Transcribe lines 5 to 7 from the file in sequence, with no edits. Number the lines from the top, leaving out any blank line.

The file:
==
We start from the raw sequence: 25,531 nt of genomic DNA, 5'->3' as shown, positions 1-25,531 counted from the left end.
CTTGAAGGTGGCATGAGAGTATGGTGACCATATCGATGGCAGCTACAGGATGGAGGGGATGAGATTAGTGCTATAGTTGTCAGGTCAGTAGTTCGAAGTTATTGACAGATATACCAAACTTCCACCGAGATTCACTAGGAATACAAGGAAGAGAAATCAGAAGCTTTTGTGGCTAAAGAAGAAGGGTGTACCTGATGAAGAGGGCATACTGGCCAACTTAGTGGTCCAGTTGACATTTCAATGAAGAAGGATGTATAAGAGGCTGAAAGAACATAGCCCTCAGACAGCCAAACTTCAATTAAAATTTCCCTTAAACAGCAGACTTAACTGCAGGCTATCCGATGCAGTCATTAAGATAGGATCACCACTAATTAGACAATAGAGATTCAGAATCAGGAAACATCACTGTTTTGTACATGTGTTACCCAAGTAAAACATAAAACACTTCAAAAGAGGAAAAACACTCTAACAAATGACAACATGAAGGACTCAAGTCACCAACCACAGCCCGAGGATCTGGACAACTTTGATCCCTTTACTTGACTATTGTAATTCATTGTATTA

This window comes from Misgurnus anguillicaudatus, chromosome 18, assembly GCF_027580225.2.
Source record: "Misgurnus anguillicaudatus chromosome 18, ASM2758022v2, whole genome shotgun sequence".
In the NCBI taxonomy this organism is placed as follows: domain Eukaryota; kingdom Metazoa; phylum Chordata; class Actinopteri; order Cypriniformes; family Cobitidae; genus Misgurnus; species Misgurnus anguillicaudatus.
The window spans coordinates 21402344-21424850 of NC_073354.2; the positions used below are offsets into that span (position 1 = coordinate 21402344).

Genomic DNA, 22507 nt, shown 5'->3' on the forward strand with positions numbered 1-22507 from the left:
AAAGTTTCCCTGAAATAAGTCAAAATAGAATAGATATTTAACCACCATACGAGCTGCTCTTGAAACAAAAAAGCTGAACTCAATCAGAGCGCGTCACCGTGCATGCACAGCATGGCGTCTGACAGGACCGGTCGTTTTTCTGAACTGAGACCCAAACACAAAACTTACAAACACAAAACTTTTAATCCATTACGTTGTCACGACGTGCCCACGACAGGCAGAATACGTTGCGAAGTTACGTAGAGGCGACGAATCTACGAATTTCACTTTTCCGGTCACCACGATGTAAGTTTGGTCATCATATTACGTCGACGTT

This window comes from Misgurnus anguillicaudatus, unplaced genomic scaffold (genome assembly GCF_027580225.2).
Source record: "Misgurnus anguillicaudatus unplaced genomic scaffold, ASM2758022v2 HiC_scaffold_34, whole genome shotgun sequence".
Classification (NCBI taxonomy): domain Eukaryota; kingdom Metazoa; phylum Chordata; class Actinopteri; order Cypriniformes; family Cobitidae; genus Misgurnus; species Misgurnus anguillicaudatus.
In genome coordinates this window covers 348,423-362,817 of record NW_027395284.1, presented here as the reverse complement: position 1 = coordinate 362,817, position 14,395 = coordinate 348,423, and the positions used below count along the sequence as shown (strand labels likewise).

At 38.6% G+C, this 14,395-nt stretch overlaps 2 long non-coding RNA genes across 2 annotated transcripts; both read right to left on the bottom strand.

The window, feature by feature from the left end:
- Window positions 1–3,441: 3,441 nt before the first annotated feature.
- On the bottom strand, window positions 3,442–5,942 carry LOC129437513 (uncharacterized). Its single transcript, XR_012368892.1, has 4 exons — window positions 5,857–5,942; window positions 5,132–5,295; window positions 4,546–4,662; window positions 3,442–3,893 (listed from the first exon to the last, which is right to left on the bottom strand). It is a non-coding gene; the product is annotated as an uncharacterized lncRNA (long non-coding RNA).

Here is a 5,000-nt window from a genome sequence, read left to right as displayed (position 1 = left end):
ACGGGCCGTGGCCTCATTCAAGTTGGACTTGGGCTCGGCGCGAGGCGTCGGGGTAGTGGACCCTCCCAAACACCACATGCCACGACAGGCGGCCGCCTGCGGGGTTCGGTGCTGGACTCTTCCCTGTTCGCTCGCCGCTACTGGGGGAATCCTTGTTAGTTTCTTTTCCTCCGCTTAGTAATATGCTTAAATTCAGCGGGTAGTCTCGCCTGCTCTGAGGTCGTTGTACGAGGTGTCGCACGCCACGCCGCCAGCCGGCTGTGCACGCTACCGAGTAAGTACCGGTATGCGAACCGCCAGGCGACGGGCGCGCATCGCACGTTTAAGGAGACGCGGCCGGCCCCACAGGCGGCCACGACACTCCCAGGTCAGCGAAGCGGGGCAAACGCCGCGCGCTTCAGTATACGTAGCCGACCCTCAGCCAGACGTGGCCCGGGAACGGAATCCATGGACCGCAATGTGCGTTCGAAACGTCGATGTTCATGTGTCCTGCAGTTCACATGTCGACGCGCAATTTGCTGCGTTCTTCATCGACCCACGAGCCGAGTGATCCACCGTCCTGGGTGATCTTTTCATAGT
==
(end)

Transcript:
In the NCBI taxonomy this organism is placed as follows: domain Eukaryota; kingdom Metazoa; phylum Chordata; class Actinopteri; order Cypriniformes; family Cobitidae; genus Misgurnus; species Misgurnus anguillicaudatus.
The window spans coordinates 21402344-21424850 of NC_073354.2; the positions used below are offsets into that span (position 1 = coordinate 21402344).

Genomic DNA, 22507 nt, shown 5'->3' on the forward strand with positions numbered 1-22507 from the left: